Dear Friends of ISD,
While the very notion of diplomacy as a tool of national policy is under assault, with an ill-conceived “redesign” of our State Department underway that threatens to weaken the country’s diplomatic capacity for decades to come, we have been encouraged by the growing ranks of diplomacy’s supporters and by those who have taken a public stance in its defense. Last evening I attended the U.S. Global Leadership Coalition’s 2017 Tribute Dinner and the theme throughout was the centrality of a strong, professional diplomacy and development establishment to a strong and prosperous country. Coalition members include leaders in the business and faith communities and non-governmental organizations as well as retired military, Foreign Service, and others who have served the country. It was a powerful and affirming evening.
The concerns about our diplomacy and about our professional diplomatic service – Foreign Service, Civil Service, and development officers – are shared not only within the ranks of those directly affected by the assault, as voiced eloquently by Ambassador Barbara Stephenson of AFSA, Ambassadors Nicholas Burns and Ryan Crocker, by the American Academy of Diplomacy, and by new next-gen advocacy groups like fp4America, but by an impressively bipartisan collection of senior leaders from both houses of Congress and key committees on Foreign Affairs, Appropriations, and Armed Services. Our partners in the military – such as General Tony Zinni and Admiral James Stavridis, as last evening’s honorees on behalf of the Coalition’s National Security Advisory Council – defend the need for a strong diplomacy with the same tenacity with which they have defended the country “against all enemies, foreign and domestic.”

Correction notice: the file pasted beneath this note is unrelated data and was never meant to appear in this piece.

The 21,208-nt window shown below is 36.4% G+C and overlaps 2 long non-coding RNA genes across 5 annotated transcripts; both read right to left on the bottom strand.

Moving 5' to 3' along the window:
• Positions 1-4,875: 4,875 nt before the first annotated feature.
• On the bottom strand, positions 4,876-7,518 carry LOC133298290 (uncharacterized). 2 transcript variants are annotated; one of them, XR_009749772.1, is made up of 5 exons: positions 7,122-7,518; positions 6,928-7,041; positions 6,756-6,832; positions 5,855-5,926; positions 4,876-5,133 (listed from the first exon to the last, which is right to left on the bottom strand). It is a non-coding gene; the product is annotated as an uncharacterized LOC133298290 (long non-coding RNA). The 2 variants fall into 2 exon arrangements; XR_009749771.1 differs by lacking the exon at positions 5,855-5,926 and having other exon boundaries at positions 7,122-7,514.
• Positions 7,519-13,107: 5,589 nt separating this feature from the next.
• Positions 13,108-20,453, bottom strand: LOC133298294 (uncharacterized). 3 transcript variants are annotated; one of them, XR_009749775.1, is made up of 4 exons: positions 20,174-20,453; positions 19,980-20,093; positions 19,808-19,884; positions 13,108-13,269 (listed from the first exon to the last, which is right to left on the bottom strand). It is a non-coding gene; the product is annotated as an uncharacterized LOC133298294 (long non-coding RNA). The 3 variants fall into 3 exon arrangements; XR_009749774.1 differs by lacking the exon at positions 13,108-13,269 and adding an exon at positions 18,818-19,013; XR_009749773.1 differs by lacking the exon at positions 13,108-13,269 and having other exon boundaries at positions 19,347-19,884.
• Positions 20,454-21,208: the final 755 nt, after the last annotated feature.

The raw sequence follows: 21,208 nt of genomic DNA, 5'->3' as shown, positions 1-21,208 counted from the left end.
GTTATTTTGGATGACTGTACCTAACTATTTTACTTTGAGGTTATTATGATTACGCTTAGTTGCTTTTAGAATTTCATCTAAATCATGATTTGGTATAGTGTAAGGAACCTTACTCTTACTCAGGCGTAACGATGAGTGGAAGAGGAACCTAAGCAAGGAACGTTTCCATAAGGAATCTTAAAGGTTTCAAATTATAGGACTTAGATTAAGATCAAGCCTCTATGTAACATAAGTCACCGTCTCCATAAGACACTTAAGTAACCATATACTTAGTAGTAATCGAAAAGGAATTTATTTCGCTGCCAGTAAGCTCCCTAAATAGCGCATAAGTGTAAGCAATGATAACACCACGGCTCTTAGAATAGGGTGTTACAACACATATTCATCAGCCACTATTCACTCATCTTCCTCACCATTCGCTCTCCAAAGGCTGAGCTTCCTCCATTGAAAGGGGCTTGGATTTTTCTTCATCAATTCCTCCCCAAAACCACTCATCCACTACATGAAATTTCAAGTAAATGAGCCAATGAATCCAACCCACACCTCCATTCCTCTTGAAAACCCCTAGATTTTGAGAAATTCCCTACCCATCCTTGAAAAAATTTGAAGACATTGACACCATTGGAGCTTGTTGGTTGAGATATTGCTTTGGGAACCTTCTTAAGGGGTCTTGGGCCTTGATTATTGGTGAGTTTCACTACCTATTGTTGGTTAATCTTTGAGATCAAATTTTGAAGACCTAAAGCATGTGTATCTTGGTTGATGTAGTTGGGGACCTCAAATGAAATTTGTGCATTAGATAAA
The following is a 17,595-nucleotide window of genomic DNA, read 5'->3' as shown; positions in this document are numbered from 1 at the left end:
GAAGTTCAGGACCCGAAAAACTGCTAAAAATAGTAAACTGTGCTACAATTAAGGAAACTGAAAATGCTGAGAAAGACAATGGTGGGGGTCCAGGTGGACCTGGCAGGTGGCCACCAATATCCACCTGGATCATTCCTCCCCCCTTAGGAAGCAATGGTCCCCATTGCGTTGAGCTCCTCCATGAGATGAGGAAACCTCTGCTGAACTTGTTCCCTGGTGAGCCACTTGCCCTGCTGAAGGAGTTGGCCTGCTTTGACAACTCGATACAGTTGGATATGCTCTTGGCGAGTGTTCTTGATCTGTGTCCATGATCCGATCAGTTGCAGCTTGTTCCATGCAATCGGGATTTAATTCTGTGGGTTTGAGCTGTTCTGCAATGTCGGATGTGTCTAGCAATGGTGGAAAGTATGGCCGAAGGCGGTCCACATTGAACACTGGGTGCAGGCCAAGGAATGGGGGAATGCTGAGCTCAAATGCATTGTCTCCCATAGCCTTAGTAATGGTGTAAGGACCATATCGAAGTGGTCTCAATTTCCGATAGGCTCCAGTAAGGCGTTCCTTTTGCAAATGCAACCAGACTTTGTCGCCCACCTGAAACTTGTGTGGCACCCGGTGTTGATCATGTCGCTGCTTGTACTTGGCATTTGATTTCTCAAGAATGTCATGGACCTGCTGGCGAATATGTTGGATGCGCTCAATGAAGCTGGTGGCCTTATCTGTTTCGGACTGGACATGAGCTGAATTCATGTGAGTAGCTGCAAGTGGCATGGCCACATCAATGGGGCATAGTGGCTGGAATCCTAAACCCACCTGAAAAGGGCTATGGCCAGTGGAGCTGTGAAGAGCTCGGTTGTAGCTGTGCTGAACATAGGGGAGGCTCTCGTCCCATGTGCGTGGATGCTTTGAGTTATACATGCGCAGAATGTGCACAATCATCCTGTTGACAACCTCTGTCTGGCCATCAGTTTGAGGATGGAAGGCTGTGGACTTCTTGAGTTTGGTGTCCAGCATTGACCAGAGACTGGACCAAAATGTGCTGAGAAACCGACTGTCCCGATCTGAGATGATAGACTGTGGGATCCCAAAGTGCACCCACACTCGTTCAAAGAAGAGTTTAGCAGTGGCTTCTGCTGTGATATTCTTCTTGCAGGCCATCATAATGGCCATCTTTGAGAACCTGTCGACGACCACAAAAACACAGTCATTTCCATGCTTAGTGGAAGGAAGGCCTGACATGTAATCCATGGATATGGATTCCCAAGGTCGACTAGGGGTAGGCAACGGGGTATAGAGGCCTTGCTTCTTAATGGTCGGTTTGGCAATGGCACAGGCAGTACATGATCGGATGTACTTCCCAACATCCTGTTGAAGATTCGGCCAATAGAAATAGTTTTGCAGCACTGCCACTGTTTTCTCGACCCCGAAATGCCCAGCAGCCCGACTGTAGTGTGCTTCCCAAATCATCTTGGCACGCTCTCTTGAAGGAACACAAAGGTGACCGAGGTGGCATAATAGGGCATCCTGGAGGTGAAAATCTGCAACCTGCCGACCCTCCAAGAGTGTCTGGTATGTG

As my colleague Madeleine K. Albright recently remarked, “The United States relies on diplomacy as our first line of defense – to cement alliances, build coalitions, address global problems, and find ways to protect our interests without resorting to military force.” Secretary Jim Mattis put it more directly, “If you don’t fund the Department of State fully, then I need to buy more ammunition.”
In an increasingly volatile and uncertain global landscape, the costs of diplomatic mistakes and misadventures simply could not be higher. In this new reality, the Institute for the Study of Diplomacy faces a new urgency in its mission as educator to the next generation of diplomats, policymakers, and practitioners; as a knowledge creator and conveyor, through the expanded diplomacy Case Studies Library; and as a convener of academics, scholars, and practitioners in its series of distinguished annual lectures and working groups on emerging diplomatic challenges.
We invite you to read more about our recent activities and the plans for our 40th anniversary year. I hope you can join us for some of the events we have lined up for 2018, and others to come.
We welcome your support at whatever level for ISD’s work in 2018 and beyond. Your support allows us to continue our work to enhance and expand the understanding and appreciation of diplomacy as the core tool in our national security. Please contact us directly at firstname.lastname@example.org, or click on this link. We each have many demands on our time and gift-giving, and we are thankful that the Institute’s mission and programs are among your interests and priorities.
All best wishes for the New Year,
Barbara K. Bodine